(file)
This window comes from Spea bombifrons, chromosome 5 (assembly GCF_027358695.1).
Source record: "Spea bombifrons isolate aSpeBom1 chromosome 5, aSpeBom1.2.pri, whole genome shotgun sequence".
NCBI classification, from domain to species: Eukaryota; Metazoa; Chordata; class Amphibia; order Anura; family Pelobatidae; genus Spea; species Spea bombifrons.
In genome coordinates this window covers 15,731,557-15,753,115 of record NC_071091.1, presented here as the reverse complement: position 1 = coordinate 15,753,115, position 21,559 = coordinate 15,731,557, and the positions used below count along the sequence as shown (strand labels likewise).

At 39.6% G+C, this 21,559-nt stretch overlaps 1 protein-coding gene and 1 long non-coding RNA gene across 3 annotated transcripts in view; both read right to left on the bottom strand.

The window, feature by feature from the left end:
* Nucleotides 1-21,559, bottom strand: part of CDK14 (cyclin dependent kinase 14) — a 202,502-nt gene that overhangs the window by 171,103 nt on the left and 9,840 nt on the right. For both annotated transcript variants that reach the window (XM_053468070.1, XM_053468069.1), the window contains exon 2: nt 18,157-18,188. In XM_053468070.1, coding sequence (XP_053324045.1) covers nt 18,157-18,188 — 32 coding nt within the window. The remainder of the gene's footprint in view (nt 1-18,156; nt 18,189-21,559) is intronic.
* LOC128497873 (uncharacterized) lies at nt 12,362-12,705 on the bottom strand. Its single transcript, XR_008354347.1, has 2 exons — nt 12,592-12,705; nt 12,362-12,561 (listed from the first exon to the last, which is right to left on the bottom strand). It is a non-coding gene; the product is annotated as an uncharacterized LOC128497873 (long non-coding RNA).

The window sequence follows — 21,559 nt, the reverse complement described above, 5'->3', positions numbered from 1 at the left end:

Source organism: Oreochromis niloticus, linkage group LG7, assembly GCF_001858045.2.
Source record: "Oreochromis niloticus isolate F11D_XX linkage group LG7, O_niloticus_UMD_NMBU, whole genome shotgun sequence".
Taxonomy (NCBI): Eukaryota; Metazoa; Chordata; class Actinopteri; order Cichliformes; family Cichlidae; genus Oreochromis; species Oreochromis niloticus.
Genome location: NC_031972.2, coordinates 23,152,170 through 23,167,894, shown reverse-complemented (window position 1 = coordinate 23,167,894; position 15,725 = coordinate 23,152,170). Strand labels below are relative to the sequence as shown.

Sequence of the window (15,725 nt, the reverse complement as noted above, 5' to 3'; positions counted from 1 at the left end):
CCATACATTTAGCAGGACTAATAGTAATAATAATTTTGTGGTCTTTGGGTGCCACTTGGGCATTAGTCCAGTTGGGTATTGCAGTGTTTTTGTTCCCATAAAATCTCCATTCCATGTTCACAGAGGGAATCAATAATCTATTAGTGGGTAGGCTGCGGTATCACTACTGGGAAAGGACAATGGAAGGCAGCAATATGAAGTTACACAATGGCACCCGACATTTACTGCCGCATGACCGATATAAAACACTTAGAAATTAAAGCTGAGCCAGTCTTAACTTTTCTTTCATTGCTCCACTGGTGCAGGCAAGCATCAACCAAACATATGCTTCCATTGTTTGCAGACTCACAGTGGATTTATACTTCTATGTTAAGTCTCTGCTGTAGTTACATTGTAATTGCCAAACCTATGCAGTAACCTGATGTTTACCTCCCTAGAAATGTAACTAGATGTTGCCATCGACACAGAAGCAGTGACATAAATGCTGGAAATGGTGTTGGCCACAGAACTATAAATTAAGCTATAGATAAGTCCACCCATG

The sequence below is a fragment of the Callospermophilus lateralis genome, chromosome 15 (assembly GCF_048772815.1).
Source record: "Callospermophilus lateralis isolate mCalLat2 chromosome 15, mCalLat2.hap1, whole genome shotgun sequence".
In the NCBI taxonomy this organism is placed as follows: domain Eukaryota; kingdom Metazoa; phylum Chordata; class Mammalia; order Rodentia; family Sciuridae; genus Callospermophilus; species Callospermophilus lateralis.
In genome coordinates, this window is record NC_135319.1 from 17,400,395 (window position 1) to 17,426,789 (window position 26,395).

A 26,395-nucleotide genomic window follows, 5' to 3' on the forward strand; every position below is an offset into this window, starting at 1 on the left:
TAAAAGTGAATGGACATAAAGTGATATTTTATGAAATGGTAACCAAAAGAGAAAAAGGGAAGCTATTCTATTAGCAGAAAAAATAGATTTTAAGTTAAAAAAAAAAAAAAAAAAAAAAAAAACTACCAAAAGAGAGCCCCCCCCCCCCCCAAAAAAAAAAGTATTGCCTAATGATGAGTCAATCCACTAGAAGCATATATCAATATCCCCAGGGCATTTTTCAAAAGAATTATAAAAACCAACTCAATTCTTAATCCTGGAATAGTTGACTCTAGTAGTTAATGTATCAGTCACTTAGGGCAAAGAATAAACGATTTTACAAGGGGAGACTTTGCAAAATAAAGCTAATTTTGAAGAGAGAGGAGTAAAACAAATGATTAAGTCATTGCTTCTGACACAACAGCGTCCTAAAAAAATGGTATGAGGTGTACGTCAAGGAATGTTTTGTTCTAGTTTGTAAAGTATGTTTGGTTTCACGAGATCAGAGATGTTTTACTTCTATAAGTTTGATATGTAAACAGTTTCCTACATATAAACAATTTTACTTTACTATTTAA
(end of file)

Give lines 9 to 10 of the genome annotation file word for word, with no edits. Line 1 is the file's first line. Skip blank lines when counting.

The window sequence follows — 21,559 nt, the reverse complement described above, 5'->3', positions numbered from 1 at the left end:

Source organism: Oreochromis niloticus, linkage group LG7, assembly GCF_001858045.2.